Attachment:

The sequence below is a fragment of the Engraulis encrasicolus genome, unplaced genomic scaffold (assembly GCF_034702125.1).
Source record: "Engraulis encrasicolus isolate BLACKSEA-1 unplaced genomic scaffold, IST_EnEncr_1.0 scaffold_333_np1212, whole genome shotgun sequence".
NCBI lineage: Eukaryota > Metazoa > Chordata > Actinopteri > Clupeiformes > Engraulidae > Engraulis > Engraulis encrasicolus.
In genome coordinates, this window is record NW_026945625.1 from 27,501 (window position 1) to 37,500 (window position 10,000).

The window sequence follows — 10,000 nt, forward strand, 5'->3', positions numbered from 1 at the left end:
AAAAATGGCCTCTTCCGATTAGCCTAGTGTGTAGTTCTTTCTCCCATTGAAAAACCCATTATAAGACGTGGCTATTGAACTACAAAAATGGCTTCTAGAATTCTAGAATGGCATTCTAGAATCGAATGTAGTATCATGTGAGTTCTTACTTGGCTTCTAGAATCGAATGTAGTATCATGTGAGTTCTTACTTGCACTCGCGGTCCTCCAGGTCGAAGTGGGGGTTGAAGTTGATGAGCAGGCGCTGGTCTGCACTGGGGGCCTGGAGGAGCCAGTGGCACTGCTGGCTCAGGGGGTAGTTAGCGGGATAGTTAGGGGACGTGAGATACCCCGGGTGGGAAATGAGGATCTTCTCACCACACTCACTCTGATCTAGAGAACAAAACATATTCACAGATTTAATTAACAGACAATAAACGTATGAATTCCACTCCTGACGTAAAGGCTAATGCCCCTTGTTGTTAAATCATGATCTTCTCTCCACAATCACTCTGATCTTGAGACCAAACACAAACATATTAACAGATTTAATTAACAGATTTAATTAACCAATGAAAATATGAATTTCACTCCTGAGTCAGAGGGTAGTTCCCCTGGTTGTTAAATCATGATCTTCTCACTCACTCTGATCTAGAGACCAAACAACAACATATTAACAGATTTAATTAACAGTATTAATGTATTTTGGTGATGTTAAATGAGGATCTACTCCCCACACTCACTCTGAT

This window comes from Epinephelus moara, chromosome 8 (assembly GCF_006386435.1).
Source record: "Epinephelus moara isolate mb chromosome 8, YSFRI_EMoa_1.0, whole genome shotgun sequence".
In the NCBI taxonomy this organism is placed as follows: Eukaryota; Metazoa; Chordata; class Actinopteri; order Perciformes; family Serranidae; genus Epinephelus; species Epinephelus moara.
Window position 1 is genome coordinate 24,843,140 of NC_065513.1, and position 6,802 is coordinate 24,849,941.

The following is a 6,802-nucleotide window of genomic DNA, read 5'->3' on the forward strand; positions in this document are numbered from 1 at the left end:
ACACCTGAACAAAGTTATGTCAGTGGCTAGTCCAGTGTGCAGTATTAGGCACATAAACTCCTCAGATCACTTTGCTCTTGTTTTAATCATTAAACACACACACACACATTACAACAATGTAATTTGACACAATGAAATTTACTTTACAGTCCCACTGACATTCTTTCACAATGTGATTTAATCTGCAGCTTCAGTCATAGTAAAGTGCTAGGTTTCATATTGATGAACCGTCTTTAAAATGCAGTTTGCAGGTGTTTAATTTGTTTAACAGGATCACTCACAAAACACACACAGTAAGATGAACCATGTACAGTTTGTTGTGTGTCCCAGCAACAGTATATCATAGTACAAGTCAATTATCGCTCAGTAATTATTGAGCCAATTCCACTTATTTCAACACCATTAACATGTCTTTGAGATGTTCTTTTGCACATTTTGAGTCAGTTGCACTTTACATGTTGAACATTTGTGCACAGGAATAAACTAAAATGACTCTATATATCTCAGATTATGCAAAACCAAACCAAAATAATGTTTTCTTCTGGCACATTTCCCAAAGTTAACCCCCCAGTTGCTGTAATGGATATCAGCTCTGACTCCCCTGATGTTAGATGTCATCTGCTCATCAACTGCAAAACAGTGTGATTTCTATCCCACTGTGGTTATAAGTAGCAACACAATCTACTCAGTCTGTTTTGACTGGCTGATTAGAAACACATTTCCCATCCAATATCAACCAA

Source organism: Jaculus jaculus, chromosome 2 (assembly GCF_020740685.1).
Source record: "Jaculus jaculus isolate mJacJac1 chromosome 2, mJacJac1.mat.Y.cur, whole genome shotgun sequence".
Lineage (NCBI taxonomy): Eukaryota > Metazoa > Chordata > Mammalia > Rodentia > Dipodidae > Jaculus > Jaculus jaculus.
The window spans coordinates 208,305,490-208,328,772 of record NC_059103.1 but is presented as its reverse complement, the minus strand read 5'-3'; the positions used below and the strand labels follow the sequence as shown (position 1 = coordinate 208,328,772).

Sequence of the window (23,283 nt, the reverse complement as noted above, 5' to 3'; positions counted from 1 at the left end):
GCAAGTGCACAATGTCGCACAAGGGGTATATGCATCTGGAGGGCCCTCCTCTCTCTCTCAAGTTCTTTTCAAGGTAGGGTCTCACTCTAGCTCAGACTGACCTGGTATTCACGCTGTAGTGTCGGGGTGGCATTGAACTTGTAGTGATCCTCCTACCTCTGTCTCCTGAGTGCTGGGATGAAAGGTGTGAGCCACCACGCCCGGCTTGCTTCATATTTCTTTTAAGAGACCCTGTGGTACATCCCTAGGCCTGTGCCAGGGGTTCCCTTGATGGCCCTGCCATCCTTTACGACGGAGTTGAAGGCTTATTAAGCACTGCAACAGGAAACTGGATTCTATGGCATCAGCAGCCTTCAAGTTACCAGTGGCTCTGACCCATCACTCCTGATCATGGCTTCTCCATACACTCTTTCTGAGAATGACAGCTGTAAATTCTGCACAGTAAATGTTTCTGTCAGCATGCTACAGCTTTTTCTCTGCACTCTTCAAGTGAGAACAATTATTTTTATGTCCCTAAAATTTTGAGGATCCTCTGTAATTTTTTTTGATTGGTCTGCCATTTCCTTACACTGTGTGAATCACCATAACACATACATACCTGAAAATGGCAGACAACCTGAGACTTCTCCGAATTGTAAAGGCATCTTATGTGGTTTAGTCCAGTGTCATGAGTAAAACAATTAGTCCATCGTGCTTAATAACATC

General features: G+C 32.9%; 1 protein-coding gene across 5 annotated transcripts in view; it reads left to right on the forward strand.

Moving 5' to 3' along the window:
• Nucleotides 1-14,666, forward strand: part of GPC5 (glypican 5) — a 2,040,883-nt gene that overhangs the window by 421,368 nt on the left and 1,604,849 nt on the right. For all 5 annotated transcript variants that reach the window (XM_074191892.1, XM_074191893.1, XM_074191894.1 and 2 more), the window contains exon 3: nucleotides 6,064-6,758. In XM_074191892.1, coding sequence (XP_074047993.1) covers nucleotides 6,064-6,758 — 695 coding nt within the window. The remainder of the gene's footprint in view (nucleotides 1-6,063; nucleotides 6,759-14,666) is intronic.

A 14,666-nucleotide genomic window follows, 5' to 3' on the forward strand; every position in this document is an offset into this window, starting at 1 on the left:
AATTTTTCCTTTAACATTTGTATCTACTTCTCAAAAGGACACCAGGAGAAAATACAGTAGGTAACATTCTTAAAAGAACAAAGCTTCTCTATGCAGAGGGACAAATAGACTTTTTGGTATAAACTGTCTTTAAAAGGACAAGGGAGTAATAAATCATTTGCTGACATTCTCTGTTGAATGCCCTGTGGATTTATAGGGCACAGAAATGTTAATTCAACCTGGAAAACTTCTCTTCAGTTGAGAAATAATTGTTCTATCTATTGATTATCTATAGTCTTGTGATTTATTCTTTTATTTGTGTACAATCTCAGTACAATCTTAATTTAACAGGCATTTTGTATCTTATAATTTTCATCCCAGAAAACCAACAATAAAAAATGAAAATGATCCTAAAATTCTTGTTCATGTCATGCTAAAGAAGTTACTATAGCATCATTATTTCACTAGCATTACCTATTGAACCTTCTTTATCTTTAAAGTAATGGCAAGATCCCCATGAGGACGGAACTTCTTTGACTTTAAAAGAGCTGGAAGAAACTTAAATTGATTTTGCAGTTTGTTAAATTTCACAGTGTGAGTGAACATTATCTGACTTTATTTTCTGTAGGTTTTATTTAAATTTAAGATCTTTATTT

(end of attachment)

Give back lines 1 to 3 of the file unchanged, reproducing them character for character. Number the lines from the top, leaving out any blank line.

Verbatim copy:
The sequence below is a fragment of the Engraulis encrasicolus genome, unplaced genomic scaffold (assembly GCF_034702125.1).
Source record: "Engraulis encrasicolus isolate BLACKSEA-1 unplaced genomic scaffold, IST_EnEncr_1.0 scaffold_333_np1212, whole genome shotgun sequence".
NCBI lineage: Eukaryota > Metazoa > Chordata > Actinopteri > Clupeiformes > Engraulidae > Engraulis > Engraulis encrasicolus.